According to Dr Rajendra Pachauri, Chair of the Intergovernmental Panel on Climate Change (IPCC), we should all become vegetarians. Why? Well Dr Pachauri claims “The UN Food and Agriculture Organization (FAO) has estimated that direct emissions from meat production account for about 18% of the world’s total greenhouse gas emissions”
That’s a lot. In fact according to the IPCC all forms of transport account for just 13% of humankind’s greenhouse gas footprint. So the cows are guilty right? But how much CO2 is a cow actually responsible for?
Well Dr Mike Abberton, a scientist at the Institute of Grassland and Environmental Research in Aberystwyth claims the average cow produces between 100 and 200 litres of Methane a day. Taking an average of 150 litres, that’s about 0.1kg a day, about 37kg per year assuming cows don’t get to take any days off from being flatulent. We need to also remember that Methane (CH4) is a lot more damaging than just CO2. Taking a figure of 25x (based on a 100 year GWP horizon), that’s equivalent to 910kg of CO2 per year.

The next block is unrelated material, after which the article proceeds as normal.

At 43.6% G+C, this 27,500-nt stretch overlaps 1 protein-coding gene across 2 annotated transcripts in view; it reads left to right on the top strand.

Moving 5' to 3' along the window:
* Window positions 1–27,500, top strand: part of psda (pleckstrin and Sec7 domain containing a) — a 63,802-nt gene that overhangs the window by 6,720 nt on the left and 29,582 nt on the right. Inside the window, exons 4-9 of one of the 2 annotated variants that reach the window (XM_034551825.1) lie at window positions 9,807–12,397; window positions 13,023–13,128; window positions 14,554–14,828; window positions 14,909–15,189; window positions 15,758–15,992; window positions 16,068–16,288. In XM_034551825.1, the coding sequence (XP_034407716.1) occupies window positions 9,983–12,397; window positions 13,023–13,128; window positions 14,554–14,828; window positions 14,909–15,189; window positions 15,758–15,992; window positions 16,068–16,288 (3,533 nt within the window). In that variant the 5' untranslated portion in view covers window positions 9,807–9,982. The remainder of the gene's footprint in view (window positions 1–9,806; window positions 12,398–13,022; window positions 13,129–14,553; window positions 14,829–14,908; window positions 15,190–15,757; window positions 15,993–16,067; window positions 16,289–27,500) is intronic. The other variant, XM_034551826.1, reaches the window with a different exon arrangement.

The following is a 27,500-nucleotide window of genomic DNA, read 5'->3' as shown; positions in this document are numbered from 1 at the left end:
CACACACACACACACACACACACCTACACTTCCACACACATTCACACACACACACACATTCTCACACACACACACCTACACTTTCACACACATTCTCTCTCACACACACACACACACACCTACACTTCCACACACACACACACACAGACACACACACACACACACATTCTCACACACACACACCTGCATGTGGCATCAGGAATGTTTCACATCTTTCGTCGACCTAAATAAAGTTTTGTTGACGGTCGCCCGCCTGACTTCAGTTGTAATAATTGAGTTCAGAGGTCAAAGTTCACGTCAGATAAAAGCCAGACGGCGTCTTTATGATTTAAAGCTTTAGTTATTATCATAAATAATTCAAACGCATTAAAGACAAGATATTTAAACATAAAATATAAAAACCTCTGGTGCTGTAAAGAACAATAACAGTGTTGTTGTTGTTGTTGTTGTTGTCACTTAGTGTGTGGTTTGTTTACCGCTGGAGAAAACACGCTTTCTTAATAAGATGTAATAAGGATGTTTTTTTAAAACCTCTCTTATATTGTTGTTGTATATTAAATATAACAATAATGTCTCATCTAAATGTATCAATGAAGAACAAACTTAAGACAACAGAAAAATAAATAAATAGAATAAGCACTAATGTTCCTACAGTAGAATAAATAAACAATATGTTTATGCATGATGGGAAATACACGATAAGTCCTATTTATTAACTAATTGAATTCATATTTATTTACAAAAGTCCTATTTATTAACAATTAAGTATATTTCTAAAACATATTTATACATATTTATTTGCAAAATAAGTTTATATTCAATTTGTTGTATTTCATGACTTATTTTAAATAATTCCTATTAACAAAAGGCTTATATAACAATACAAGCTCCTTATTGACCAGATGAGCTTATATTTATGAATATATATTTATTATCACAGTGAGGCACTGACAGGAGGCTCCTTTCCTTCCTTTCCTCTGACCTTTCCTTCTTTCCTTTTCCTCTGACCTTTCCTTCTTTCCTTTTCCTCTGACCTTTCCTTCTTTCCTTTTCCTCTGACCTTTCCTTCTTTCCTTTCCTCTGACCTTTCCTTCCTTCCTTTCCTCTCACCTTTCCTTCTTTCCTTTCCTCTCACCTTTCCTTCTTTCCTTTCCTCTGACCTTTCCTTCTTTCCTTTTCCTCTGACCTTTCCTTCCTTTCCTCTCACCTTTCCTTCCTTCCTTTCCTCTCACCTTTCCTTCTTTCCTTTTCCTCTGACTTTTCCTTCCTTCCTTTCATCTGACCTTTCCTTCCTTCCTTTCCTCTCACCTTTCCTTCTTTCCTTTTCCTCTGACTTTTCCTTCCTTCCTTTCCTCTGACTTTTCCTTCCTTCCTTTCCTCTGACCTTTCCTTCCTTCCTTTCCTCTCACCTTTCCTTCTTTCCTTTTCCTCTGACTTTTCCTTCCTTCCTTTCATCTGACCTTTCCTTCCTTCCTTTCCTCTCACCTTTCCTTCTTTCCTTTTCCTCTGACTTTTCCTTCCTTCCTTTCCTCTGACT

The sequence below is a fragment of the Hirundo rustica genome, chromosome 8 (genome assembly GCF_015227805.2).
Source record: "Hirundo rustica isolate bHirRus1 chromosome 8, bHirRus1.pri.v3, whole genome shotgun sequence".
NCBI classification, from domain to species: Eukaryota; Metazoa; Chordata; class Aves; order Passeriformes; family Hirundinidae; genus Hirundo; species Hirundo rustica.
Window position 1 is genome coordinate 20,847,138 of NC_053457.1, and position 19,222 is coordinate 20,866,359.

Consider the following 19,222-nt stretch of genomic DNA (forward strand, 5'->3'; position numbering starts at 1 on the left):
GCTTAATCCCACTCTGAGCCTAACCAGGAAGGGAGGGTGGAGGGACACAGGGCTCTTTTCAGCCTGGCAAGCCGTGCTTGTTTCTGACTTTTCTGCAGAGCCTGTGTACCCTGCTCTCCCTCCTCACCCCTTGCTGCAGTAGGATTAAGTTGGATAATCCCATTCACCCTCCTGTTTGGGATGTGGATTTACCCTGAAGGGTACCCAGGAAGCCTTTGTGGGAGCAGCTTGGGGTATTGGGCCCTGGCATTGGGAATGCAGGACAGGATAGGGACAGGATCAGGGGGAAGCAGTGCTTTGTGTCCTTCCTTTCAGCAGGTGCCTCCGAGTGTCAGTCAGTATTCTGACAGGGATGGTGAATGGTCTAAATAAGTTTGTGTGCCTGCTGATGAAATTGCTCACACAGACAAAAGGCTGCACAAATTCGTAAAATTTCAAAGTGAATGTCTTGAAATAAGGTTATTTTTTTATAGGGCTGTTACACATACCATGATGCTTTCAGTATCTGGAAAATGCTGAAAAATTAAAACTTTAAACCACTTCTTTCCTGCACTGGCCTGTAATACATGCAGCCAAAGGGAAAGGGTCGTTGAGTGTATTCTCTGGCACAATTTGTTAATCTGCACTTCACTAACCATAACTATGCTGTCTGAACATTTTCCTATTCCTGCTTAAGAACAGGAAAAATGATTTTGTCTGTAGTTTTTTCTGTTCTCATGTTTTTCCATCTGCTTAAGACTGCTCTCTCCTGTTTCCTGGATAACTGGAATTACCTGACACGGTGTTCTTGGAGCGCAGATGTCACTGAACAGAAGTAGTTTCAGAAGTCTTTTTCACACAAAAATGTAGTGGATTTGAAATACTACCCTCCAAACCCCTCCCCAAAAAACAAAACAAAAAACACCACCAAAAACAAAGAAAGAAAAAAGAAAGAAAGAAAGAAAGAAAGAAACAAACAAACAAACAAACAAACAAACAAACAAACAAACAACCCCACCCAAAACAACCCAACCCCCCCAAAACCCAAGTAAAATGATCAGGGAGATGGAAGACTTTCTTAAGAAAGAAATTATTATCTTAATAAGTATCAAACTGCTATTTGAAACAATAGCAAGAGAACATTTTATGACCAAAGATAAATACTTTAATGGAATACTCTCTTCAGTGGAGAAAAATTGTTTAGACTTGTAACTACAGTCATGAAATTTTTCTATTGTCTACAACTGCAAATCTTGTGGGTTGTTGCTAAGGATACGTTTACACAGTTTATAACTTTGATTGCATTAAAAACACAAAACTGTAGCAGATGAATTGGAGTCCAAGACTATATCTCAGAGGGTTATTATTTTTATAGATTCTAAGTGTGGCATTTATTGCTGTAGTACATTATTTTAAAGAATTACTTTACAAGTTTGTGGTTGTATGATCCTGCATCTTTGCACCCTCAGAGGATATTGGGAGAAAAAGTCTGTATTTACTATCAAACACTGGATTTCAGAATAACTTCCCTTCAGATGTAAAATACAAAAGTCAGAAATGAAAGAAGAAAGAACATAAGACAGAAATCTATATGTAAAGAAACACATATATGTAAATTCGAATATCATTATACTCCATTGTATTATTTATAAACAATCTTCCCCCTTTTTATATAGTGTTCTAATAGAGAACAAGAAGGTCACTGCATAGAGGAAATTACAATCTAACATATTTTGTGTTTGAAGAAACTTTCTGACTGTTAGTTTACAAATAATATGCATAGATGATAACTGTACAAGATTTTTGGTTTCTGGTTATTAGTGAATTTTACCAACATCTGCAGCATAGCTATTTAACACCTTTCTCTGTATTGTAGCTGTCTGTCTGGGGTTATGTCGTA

In context, that’s like driving the average car sold in the UK 3,500 miles or the footprint of an average UK resident in a month. And there are 1.3 billion of them on earth. But to be fair to our bovine friends, you could make a cow football team with a substitute before they had the footprint of the average UK citizen.
So what does this mean? Let’s just be glad they can’t drive cars, and don’t take long haul flights or live in poorly insulated houses as it would be much worse. And beef does taste great….
Global Warming Potential from 2007 IPCC AR4 (http://en.wikipedia.org/wiki/Global_warming_potential)
Shun Meat, says UN Climate Chief: http://news.bbc.co.uk/1/hi/sci/tech/7600005.stm